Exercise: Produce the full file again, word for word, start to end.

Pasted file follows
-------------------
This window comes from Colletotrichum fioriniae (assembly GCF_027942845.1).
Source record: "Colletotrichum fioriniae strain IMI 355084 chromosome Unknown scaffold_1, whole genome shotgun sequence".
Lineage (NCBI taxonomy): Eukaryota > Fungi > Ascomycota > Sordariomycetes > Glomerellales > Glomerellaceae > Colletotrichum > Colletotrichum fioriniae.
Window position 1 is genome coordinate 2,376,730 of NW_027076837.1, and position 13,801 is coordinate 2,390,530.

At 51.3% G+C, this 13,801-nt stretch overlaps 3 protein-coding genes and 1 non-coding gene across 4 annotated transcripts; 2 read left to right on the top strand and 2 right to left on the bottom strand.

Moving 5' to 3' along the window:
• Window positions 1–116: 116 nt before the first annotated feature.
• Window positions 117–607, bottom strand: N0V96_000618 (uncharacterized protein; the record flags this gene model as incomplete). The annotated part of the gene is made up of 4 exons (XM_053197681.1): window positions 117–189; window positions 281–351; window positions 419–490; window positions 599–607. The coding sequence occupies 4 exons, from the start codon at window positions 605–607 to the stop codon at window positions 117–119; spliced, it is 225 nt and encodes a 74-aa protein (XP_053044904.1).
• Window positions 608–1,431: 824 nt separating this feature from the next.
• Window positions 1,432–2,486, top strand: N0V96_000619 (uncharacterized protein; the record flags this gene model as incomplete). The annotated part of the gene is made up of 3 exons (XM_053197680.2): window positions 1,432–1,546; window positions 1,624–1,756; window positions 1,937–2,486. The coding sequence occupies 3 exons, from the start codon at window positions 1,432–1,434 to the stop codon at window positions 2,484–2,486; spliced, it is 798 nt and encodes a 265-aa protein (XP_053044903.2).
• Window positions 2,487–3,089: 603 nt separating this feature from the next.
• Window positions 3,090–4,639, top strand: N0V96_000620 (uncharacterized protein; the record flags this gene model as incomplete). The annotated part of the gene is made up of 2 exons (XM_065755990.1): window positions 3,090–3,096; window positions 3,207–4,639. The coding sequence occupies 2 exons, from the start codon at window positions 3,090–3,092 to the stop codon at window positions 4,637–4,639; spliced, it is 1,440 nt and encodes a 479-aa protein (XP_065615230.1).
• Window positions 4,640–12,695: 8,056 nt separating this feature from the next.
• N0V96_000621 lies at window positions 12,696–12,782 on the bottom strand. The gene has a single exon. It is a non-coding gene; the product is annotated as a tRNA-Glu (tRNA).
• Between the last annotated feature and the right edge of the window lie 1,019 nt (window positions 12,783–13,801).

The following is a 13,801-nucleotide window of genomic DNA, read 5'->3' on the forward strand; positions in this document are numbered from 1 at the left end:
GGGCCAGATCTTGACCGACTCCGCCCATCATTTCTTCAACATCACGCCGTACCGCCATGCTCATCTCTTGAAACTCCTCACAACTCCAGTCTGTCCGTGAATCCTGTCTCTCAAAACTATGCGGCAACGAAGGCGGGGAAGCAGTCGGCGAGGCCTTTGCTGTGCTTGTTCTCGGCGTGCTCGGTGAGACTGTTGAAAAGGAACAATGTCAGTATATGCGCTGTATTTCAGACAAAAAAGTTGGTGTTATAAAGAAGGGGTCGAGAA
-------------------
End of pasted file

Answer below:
This window comes from Colletotrichum fioriniae (assembly GCF_027942845.1).
Source record: "Colletotrichum fioriniae strain IMI 355084 chromosome Unknown scaffold_1, whole genome shotgun sequence".
Lineage (NCBI taxonomy): Eukaryota > Fungi > Ascomycota > Sordariomycetes > Glomerellales > Glomerellaceae > Colletotrichum > Colletotrichum fioriniae.
Window position 1 is genome coordinate 2,376,730 of NW_027076837.1, and position 13,801 is coordinate 2,390,530.

At 51.3% G+C, this 13,801-nt stretch overlaps 3 protein-coding genes and 1 non-coding gene across 4 annotated transcripts; 2 read left to right on the top strand and 2 right to left on the bottom strand.

Moving 5' to 3' along the window:
• Window positions 1–116: 116 nt before the first annotated feature.
• Window positions 117–607, bottom strand: N0V96_000618 (uncharacterized protein; the record flags this gene model as incomplete). The annotated part of the gene is made up of 4 exons (XM_053197681.1): window positions 117–189; window positions 281–351; window positions 419–490; window positions 599–607. The coding sequence occupies 4 exons, from the start codon at window positions 605–607 to the stop codon at window positions 117–119; spliced, it is 225 nt and encodes a 74-aa protein (XP_053044904.1).
• Window positions 608–1,431: 824 nt separating this feature from the next.
• Window positions 1,432–2,486, top strand: N0V96_000619 (uncharacterized protein; the record flags this gene model as incomplete). The annotated part of the gene is made up of 3 exons (XM_053197680.2): window positions 1,432–1,546; window positions 1,624–1,756; window positions 1,937–2,486. The coding sequence occupies 3 exons, from the start codon at window positions 1,432–1,434 to the stop codon at window positions 2,484–2,486; spliced, it is 798 nt and encodes a 265-aa protein (XP_053044903.2).
• Window positions 2,487–3,089: 603 nt separating this feature from the next.
• Window positions 3,090–4,639, top strand: N0V96_000620 (uncharacterized protein; the record flags this gene model as incomplete). The annotated part of the gene is made up of 2 exons (XM_065755990.1): window positions 3,090–3,096; window positions 3,207–4,639. The coding sequence occupies 2 exons, from the start codon at window positions 3,090–3,092 to the stop codon at window positions 4,637–4,639; spliced, it is 1,440 nt and encodes a 479-aa protein (XP_065615230.1).
• Window positions 4,640–12,695: 8,056 nt separating this feature from the next.
• N0V96_000621 lies at window positions 12,696–12,782 on the bottom strand. The gene has a single exon. It is a non-coding gene; the product is annotated as a tRNA-Glu (tRNA).
• Between the last annotated feature and the right edge of the window lie 1,019 nt (window positions 12,783–13,801).

The following is a 13,801-nucleotide window of genomic DNA, read 5'->3' on the forward strand; positions in this document are numbered from 1 at the left end:
GGGCCAGATCTTGACCGACTCCGCCCATCATTTCTTCAACATCACGCCGTACCGCCATGCTCATCTCTTGAAACTCCTCACAACTCCAGTCTGTCCGTGAATCCTGTCTCTCAAAACTATGCGGCAACGAAGGCGGGGAAGCAGTCGGCGAGGCCTTTGCTGTGCTTGTTCTCGGCGTGCTCGGTGAGACTGTTGAAAAGGAACAATGTCAGTATATGCGCTGTATTTCAGACAAAAAAGTTGGTGTTATAAAGAAGGGGTCGAGAA